In his several collections after 2001, Goldbarth has continued the focus on several subjects in his earlier poetry books. His interest in science and its connections with daily life, along with a gift for neologism, has produced such humorous coinages as “overloadium,”“beforeon,” “thoughtosphere,” “pupaverse,” “inbetweenodon,” “possibilityrons,” and “eternacules.” In “Zero: Terror/Lullabye” (2003), the vast emptiness in the universe, from the space within atoms to that between planets, is seen to motivate various human constructs, from religion and art to science itself. In “The Invisible World” (2005), the relation between a small mass and its huge energy potential may explain ghosts, extrasensory perception, the brain’s scope in dreaming, and a stone’s scope, in “subatomic potential,” of being the moon. In “Whale and Bee” (2007), evolution impels diversity in marriages as “experiments, in search of further/ alloys of the human genome,” while universe and world are continually and paradoxically “melding and dividing/ in . . . small parts.” In “Alimentary” (2009), with a pun on “elementary,” pigs’ omnivorous consumption and fertilization is a parallel of the process of “undo-and-replenish” of the earth and of the cosmos itself (as stars explode and furnish matter for new stars and planets).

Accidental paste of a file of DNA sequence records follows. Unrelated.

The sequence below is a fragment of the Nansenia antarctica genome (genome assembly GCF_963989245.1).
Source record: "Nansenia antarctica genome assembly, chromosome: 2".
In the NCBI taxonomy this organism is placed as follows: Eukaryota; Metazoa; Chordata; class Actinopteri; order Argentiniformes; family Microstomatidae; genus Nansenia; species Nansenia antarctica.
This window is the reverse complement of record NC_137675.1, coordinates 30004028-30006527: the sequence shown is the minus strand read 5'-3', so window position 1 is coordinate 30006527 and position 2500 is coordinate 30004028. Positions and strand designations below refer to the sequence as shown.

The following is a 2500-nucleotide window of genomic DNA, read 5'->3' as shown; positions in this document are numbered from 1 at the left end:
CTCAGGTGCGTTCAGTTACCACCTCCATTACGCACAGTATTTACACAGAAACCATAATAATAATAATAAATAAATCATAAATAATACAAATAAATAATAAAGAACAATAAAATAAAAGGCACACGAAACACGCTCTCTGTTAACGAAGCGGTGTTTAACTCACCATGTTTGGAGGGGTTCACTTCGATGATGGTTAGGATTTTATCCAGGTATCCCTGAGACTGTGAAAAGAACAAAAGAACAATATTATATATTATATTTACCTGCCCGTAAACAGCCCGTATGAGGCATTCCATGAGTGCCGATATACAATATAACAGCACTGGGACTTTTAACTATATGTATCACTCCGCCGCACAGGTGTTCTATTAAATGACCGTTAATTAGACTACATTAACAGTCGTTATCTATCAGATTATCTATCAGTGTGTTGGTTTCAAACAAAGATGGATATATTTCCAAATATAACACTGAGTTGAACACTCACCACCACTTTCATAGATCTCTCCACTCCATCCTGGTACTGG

How subjects and motifs intersect in Goldbarth’s poetry, such as science fiction and illness, aging, and death, may be seen in “Futures” (2003), in which the “sci-fi book” being read by the protagonist strongly contrasts in its bright future and heroic rescue of a woman with the protagonist’s real present of helplessness in the face of a mother’s impending death from cancer. Likewise, in “The Rocket Ship” (2005), the fifty-five-year-old Goldbarthian protagonist runs across a favorite toy rocket ship that he saw at age twenty-five as a metaphor for the radiation cancer treatment of a lover, whose body seemed worthy of Einstein’s and Hawking’s theorizing. In “While Everyone Else Went Starward” (2007), the speaker notes that a science-fiction novel posits Earth representing a science-fiction Rapture, with everything a remnant of what was left behind; this “dire” outcome becomes “dear” (in an inevitable half-rhyme), exemplified by latter-day devotees of Stonehenge who bring flowers and the widow who had her husband’s ashes included in her breast implants. In “The Mailbox” (2009), the speaker has a dream of awakening more than a century in the future and discovering marvels but also the sad loss of books and mailboxes—words on paper.